Yesterday evening, I had the opportunity to have the Ramadan break-fast iftar meal with a university professor from Gaza. He was my neighbour’s old university classmate and was transiting through Istanbul on his way from Makkah. The guest had his young son with him, who kept silent and smiled most of the evening. The man was pleasant, clever and optimistic.
“The situation in Gaza Strip has improved lately,” the man said. “We grow our own vegetables and many fruits. We produce our own poultry and some of our fish, either by fishing or farming. Actually, our fishermen are very experienced and use modern technology, and could do very well provided they are allowed to go deep in the sea by the Israeli occupation army.”
“The population is 2.3 million, and every year we have 50,000 newborns,” he explained. “As for electricity, it has not really gone back to normal, but we learned how to adapt. Although we usually receive six hours of electricity a day, many of us installed solar panels and are able to produce enough electricity to keep our refrigerators and other essential items, like the internet and lighting, on.”
The scarcity of clean water “is a more serious issue,” he warned. As a result of the enclave’s population density, sewage water often pollutes the ground water, while the Strip’s proximately to the sea means saltwater also contaminates the groundwater unless there is enough rain, he explained.
He added that the local government in Gaza “has come a long way.” At the security level, police have become more professional and tensions that once used to arise with the public now no longer do. “Anyone can now go to courts of law and complain, and justice will be delivered to them, even if it is against the government. I am aware of such cases,” he said.
The improvements within the government come in spite of the fact that authorities in Gaza have no access to Palestinian tax monies collected on behalf of Palestinians by the occupation authorities. As a result, the local government has had to find alternative sources of income, but this has been successful and has enabled it to pay the salaries of civil servants monthly and on time. These have, however, been cut to 60 per cent of the salaries which staff were once paid, our guest explained.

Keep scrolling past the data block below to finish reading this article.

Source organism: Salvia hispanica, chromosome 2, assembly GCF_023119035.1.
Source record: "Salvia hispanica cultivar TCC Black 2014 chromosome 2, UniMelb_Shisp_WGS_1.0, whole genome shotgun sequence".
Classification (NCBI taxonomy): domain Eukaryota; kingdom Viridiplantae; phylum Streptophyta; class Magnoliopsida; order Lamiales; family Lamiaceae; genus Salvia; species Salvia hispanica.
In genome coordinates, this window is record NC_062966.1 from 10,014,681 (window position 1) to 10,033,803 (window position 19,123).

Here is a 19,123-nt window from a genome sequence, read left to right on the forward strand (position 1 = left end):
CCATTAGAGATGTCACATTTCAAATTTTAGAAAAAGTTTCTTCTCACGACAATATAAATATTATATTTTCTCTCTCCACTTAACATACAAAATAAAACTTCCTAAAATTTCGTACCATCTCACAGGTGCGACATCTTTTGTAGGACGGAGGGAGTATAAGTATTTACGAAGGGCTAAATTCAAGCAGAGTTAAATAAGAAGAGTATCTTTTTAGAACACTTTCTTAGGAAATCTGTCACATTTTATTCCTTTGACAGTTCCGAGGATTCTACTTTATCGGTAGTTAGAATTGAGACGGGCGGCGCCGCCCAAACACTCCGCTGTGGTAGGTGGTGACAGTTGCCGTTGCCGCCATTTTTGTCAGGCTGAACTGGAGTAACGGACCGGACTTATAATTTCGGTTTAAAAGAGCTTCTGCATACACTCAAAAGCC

“Now,” he continued, “some labourers started going back to their jobs in Israel, about 30,000 of them.”
“Many of these labourers still have connections with their Jewish employers, and once they reach out to them they are given priority in employment. You know our people are very experienced in construction work and the market is in need of their expertise. Most of them earn a $100 a day, some of them earn up to $500 a day.” We were all shocked by this.
We asked him about poverty in Gaza and how Palestinians survive, to which he said: “The Gaza Strip receives $10 million monthly in Qatari humanitarian aid. At some stage the Israelis wanted to disrupt this, that could have resulted in a war, fortunately, the aid continued. The amount goes to 100,000 families; each family gets $100. I know is not much, but it can cover the essential cost of living such as bread and vegetables. Do not forget the UNRWA, it is still working on the ground.”
“We have a very active civil society that works effectively to address social problems including accessibility to marry. I am not saying everything is fine, mind you, we are still under foreign occupation.”
“Our people are clever and hardworking,” he continued, “they can produce anything if the Israeli occupation allows raw materials in, but unfortunately, this is not always possible.”
He spoke clearly about the Palestinians’ unity to face Israel’s ongoing occupation. “When it comes to resisting the occupation, all the people of Gaza are united. You know, for us, we Palestinians, it is not about living a good life. We were offered billions of dollars by the Americans but we declined, everyone is behind the resistance. We have already seen the Palestinian Authority, they have taken American money, but where did it get them?” he asked.
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